Molecular Mechanism of BRCA1 Identified
For the first time, researchers from Yale have identified the molecular mechanism by which mutations in the BRCA1 gene can increase a person’s risk of developing breast or ovarian cancer. The paper, published in Nature this week, comes after more than 20 years of research into the gene since its initial discovery in 1994 and may hold the key to improving drug therapies available for patients.
Ever since the discovery of BRCA1, and that of its relative BRCA2 (identified in 1995), scientists have been unable to pin down the mechanism by which it is able to increase cancer risk. It was understood that a healthy copy of the gene was necessary for tumour suppression and DNA repair, which explained how a faulty copy could result in cancerous mutations following typical DNA damage. Earlier this year, researchers were able to identify why the genes were linked to cancers in specific tissues and linked the mutated gene’s activity to the breakdown of a tumour suppressing protein, but the exact activity of the mutated gene remained a mystery.
Regardless of their activity, it was originally believed that BRCA mutations (both type 1 and 2) accounted for around 7-8% of breast and ovarian cancer cases. More recently, however, it has been thought that the percentage is much higher, as it’s been found that the BRCA genes can be silenced without carrying any mutations within the genes themselves.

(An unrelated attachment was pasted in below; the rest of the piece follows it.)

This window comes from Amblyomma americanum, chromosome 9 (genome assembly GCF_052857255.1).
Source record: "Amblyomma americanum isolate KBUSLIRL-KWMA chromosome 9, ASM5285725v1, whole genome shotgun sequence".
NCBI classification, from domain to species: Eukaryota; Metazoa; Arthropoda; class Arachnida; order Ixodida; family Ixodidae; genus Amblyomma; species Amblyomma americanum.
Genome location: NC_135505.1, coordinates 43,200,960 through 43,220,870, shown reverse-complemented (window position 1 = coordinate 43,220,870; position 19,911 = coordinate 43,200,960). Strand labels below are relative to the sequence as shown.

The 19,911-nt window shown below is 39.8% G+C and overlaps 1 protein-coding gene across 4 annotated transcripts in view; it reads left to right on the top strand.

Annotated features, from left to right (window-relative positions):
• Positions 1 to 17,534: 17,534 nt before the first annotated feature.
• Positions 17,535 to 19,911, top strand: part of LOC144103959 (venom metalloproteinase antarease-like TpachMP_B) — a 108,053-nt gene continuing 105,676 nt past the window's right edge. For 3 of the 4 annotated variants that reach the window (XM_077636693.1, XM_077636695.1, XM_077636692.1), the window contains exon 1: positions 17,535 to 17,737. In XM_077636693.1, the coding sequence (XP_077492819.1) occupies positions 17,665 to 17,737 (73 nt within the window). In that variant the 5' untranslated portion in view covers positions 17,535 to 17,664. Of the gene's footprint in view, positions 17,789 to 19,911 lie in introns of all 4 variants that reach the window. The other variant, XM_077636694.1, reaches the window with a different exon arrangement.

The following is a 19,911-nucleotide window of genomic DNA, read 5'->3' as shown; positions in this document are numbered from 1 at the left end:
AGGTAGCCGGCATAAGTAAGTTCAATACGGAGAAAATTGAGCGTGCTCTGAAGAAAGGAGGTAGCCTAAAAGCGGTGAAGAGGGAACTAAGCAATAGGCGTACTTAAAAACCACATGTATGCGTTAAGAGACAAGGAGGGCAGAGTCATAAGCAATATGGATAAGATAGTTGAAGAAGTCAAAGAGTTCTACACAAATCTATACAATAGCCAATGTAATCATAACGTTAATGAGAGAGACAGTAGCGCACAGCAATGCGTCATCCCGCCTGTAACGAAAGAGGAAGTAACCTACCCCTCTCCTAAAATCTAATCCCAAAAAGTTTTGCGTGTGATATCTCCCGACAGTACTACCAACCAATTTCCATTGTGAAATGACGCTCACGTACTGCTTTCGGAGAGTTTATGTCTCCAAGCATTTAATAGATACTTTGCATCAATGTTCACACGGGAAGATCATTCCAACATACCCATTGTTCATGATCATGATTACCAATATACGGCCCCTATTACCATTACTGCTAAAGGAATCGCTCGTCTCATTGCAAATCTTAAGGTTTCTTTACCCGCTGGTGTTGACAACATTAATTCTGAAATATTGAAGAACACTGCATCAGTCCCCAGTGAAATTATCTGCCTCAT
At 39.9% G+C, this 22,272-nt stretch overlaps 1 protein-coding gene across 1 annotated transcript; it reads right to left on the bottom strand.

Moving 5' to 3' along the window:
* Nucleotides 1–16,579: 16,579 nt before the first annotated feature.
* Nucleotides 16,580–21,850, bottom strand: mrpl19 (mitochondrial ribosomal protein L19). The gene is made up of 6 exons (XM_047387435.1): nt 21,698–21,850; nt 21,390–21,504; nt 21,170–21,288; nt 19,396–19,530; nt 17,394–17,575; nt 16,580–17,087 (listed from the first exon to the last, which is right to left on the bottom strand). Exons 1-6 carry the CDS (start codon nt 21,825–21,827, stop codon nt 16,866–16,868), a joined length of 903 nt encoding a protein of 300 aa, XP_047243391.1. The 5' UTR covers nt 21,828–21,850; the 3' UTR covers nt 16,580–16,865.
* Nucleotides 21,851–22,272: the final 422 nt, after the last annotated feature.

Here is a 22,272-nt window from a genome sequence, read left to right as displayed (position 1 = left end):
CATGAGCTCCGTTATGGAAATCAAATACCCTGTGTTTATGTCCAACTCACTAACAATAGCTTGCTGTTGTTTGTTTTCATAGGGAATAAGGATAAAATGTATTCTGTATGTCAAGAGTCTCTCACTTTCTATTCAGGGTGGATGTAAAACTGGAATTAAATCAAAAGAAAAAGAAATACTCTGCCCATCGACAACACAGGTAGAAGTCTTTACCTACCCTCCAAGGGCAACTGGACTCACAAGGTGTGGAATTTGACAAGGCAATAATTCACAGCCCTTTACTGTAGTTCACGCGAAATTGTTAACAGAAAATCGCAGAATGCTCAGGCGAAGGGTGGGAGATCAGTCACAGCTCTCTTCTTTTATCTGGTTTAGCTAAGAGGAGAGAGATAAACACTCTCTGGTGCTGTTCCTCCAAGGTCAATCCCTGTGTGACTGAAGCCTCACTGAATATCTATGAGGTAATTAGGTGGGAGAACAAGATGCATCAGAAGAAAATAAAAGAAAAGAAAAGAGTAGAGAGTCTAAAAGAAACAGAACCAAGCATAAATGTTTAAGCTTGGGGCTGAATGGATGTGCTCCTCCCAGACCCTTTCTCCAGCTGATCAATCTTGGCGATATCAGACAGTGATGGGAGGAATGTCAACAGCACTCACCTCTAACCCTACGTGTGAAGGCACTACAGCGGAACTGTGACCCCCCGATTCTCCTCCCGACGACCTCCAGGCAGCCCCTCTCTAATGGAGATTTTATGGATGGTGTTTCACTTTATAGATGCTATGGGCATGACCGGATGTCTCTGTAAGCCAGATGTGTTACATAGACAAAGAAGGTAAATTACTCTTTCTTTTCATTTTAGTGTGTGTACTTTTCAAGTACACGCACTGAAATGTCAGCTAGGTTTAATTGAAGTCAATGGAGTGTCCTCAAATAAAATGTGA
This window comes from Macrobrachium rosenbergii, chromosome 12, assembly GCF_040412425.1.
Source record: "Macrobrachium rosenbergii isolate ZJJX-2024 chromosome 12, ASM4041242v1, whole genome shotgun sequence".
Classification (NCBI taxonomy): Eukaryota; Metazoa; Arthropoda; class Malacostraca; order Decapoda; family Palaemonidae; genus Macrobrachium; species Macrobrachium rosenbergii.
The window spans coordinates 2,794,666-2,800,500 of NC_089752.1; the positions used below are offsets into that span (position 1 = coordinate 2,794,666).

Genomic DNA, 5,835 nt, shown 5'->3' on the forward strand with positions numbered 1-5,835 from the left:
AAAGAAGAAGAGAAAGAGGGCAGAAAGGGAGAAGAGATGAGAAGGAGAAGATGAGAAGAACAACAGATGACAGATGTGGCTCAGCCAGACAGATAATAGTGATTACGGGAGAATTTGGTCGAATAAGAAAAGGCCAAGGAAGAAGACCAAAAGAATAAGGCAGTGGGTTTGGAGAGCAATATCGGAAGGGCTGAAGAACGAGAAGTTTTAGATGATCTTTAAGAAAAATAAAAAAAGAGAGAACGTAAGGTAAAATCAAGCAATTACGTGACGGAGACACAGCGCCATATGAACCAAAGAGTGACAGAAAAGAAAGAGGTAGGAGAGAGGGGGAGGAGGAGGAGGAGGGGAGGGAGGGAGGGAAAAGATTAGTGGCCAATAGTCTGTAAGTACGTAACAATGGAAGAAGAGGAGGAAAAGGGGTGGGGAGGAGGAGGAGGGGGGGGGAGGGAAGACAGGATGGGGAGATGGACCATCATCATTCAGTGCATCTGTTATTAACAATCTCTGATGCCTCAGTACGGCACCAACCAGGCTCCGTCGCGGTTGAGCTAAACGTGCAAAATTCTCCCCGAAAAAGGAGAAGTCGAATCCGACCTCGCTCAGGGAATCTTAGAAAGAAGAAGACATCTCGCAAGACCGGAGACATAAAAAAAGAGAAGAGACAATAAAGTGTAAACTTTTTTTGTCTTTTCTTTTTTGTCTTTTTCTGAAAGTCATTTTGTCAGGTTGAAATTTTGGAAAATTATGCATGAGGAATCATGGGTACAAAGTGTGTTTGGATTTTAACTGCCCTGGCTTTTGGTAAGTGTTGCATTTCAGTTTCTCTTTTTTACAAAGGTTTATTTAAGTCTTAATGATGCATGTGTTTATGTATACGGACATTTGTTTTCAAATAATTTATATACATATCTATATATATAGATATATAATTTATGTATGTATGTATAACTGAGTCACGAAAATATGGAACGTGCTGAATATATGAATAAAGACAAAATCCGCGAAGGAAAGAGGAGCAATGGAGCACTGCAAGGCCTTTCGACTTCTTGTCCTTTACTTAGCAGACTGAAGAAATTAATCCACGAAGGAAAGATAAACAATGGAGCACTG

“There have been about 14,000 papers written about BRCA1, and you would think we already know everything about the gene, but we don’t,” said Patrick Sung, DPhil, Professor of Molecular Biophysics and Biochemistry and of Therapeutic Radiology at Yale School of Medicine and senior author of the paper.
In this study, the team have been able to identify an interaction between the BRCA1 and BARD1 genes, which results in the recruitment of the exact genetic sequence required for DNA repair. They demonstrated that when the two genes interact, they facilitate the generation of a single-stranded template, which in turn recruits a BRCA2-PALB2 tumour suppressing complex and a recombinase enzyme, RAD51. Healthy BRCA1-BARD1 complexes are able to enhance the activity of RAD51, whereas the mutated complex demonstrates significantly weaker interactions with the enzyme. Without this interaction, homologous recombination and DNA repair in the cells was impaired.
It is hoped that this new research will make it easier to predict a person’s risk of developing breast cancer. In recent years, due in no small part to the ‘Angelina effect’, BRCA testing has been at the forefront discussions surrounding clinical genomics and this hasn’t been without controversy. Questions about who should be receiving testing and who should be paying for these tests continue to circulate with great frequency. This research may be the first step into helping us to overcome these problems.
“Defining the mechanism of the BRCA-dependent DNA repair pathway will help scientists design drugs to kill cancer cells more efficiently,” said Sung. “Understanding this mechanism will provide the predictive power for doctors trying to establish a patient’s personal risk of developing cancer.”